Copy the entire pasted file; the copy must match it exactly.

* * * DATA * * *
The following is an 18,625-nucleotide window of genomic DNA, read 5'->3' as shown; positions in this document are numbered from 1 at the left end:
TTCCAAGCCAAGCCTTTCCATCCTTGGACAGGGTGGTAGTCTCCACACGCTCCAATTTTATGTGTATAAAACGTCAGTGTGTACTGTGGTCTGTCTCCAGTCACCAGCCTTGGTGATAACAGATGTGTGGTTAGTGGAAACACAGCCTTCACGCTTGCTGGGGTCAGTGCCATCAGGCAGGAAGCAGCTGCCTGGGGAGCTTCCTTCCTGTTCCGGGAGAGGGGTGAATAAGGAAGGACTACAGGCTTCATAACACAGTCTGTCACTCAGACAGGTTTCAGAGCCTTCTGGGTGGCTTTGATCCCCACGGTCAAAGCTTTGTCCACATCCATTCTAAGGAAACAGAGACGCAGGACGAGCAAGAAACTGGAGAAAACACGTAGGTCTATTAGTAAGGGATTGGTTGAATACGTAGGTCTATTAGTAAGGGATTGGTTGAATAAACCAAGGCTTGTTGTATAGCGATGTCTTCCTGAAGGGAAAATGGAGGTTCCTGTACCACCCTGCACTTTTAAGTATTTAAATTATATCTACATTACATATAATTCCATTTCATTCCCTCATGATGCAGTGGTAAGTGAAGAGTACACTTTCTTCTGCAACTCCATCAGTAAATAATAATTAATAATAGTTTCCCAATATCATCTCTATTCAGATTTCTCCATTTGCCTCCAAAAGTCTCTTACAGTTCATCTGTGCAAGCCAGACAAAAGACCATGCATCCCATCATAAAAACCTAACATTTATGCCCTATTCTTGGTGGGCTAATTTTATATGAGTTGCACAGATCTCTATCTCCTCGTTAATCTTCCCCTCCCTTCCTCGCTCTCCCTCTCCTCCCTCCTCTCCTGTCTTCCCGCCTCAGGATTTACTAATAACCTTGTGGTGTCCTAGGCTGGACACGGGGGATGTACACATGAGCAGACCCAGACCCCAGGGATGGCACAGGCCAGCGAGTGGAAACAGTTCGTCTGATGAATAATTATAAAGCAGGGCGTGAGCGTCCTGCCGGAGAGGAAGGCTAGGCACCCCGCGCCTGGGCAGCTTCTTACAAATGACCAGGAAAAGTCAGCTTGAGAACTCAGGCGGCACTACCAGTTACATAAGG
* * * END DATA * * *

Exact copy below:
The following is an 18,625-nucleotide window of genomic DNA, read 5'->3' as shown; positions in this document are numbered from 1 at the left end:
TTCCAAGCCAAGCCTTTCCATCCTTGGACAGGGTGGTAGTCTCCACACGCTCCAATTTTATGTGTATAAAACGTCAGTGTGTACTGTGGTCTGTCTCCAGTCACCAGCCTTGGTGATAACAGATGTGTGGTTAGTGGAAACACAGCCTTCACGCTTGCTGGGGTCAGTGCCATCAGGCAGGAAGCAGCTGCCTGGGGAGCTTCCTTCCTGTTCCGGGAGAGGGGTGAATAAGGAAGGACTACAGGCTTCATAACACAGTCTGTCACTCAGACAGGTTTCAGAGCCTTCTGGGTGGCTTTGATCCCCACGGTCAAAGCTTTGTCCACATCCATTCTAAGGAAACAGAGACGCAGGACGAGCAAGAAACTGGAGAAAACACGTAGGTCTATTAGTAAGGGATTGGTTGAATACGTAGGTCTATTAGTAAGGGATTGGTTGAATAAACCAAGGCTTGTTGTATAGCGATGTCTTCCTGAAGGGAAAATGGAGGTTCCTGTACCACCCTGCACTTTTAAGTATTTAAATTATATCTACATTACATATAATTCCATTTCATTCCCTCATGATGCAGTGGTAAGTGAAGAGTACACTTTCTTCTGCAACTCCATCAGTAAATAATAATTAATAATAGTTTCCCAATATCATCTCTATTCAGATTTCTCCATTTGCCTCCAAAAGTCTCTTACAGTTCATCTGTGCAAGCCAGACAAAAGACCATGCATCCCATCATAAAAACCTAACATTTATGCCCTATTCTTGGTGGGCTAATTTTATATGAGTTGCACAGATCTCTATCTCCTCGTTAATCTTCCCCTCCCTTCCTCGCTCTCCCTCTCCTCCCTCCTCTCCTGTCTTCCCGCCTCAGGATTTACTAATAACCTTGTGGTGTCCTAGGCTGGACACGGGGGATGTACACATGAGCAGACCCAGACCCCAGGGATGGCACAGGCCAGCGAGTGGAAACAGTTCGTCTGATGAATAATTATAAAGCAGGGCGTGAGCGTCCTGCCGGAGAGGAAGGCTAGGCACCCCGCGCCTGGGCAGCTTCTTACAAATGACCAGGAAAAGTCAGCTTGAGAACTCAGGCGGCACTACCAGTTACATAAGG